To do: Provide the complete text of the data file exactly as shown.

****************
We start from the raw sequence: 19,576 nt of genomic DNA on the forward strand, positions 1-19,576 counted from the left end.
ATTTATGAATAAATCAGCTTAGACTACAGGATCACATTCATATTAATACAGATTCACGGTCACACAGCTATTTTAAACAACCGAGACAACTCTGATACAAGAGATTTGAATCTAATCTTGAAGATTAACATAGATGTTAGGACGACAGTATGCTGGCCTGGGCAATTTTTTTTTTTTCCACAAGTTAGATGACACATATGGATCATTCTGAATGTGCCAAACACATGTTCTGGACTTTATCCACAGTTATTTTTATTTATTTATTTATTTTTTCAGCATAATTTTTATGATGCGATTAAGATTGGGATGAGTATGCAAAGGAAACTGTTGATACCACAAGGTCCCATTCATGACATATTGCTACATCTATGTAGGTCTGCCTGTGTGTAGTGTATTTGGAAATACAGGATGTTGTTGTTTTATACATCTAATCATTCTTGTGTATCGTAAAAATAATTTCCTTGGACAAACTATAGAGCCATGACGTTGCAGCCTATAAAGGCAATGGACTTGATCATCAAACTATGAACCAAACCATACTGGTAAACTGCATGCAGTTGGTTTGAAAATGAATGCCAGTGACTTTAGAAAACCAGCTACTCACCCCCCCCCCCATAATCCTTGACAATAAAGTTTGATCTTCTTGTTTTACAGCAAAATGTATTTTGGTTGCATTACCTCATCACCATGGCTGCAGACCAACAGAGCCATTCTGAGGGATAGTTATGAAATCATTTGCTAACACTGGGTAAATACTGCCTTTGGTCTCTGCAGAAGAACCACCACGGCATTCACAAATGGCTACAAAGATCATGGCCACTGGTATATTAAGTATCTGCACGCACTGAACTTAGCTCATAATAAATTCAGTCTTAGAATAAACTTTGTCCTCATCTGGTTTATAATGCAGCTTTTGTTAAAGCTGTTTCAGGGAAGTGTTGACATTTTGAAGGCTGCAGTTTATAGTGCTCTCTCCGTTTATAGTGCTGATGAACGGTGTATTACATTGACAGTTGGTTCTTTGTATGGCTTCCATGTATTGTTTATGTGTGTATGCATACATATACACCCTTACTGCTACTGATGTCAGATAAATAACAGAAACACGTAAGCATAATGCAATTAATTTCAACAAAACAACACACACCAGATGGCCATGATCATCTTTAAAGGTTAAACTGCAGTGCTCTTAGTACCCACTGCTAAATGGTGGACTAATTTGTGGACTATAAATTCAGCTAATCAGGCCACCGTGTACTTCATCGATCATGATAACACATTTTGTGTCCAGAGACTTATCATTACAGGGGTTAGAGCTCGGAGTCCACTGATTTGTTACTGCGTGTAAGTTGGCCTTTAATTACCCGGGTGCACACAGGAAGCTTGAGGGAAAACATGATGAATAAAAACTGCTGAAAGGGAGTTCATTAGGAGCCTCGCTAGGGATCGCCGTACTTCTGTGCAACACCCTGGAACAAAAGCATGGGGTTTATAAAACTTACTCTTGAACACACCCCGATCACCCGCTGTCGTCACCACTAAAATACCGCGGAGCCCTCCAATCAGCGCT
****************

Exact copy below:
We start from the raw sequence: 19,576 nt of genomic DNA on the forward strand, positions 1-19,576 counted from the left end.
ATTTATGAATAAATCAGCTTAGACTACAGGATCACATTCATATTAATACAGATTCACGGTCACACAGCTATTTTAAACAACCGAGACAACTCTGATACAAGAGATTTGAATCTAATCTTGAAGATTAACATAGATGTTAGGACGACAGTATGCTGGCCTGGGCAATTTTTTTTTTTTCCACAAGTTAGATGACACATATGGATCATTCTGAATGTGCCAAACACATGTTCTGGACTTTATCCACAGTTATTTTTATTTATTTATTTATTTTTTCAGCATAATTTTTATGATGCGATTAAGATTGGGATGAGTATGCAAAGGAAACTGTTGATACCACAAGGTCCCATTCATGACATATTGCTACATCTATGTAGGTCTGCCTGTGTGTAGTGTATTTGGAAATACAGGATGTTGTTGTTTTATACATCTAATCATTCTTGTGTATCGTAAAAATAATTTCCTTGGACAAACTATAGAGCCATGACGTTGCAGCCTATAAAGGCAATGGACTTGATCATCAAACTATGAACCAAACCATACTGGTAAACTGCATGCAGTTGGTTTGAAAATGAATGCCAGTGACTTTAGAAAACCAGCTACTCACCCCCCCCCCCATAATCCTTGACAATAAAGTTTGATCTTCTTGTTTTACAGCAAAATGTATTTTGGTTGCATTACCTCATCACCATGGCTGCAGACCAACAGAGCCATTCTGAGGGATAGTTATGAAATCATTTGCTAACACTGGGTAAATACTGCCTTTGGTCTCTGCAGAAGAACCACCACGGCATTCACAAATGGCTACAAAGATCATGGCCACTGGTATATTAAGTATCTGCACGCACTGAACTTAGCTCATAATAAATTCAGTCTTAGAATAAACTTTGTCCTCATCTGGTTTATAATGCAGCTTTTGTTAAAGCTGTTTCAGGGAAGTGTTGACATTTTGAAGGCTGCAGTTTATAGTGCTCTCTCCGTTTATAGTGCTGATGAACGGTGTATTACATTGACAGTTGGTTCTTTGTATGGCTTCCATGTATTGTTTATGTGTGTATGCATACATATACACCCTTACTGCTACTGATGTCAGATAAATAACAGAAACACGTAAGCATAATGCAATTAATTTCAACAAAACAACACACACCAGATGGCCATGATCATCTTTAAAGGTTAAACTGCAGTGCTCTTAGTACCCACTGCTAAATGGTGGACTAATTTGTGGACTATAAATTCAGCTAATCAGGCCACCGTGTACTTCATCGATCATGATAACACATTTTGTGTCCAGAGACTTATCATTACAGGGGTTAGAGCTCGGAGTCCACTGATTTGTTACTGCGTGTAAGTTGGCCTTTAATTACCCGGGTGCACACAGGAAGCTTGAGGGAAAACATGATGAATAAAAACTGCTGAAAGGGAGTTCATTAGGAGCCTCGCTAGGGATCGCCGTACTTCTGTGCAACACCCTGGAACAAAAGCATGGGGTTTATAAAACTTACTCTTGAACACACCCCGATCACCCGCTGTCGTCACCACTAAAATACCGCGGAGCCCTCCAATCAGCGCT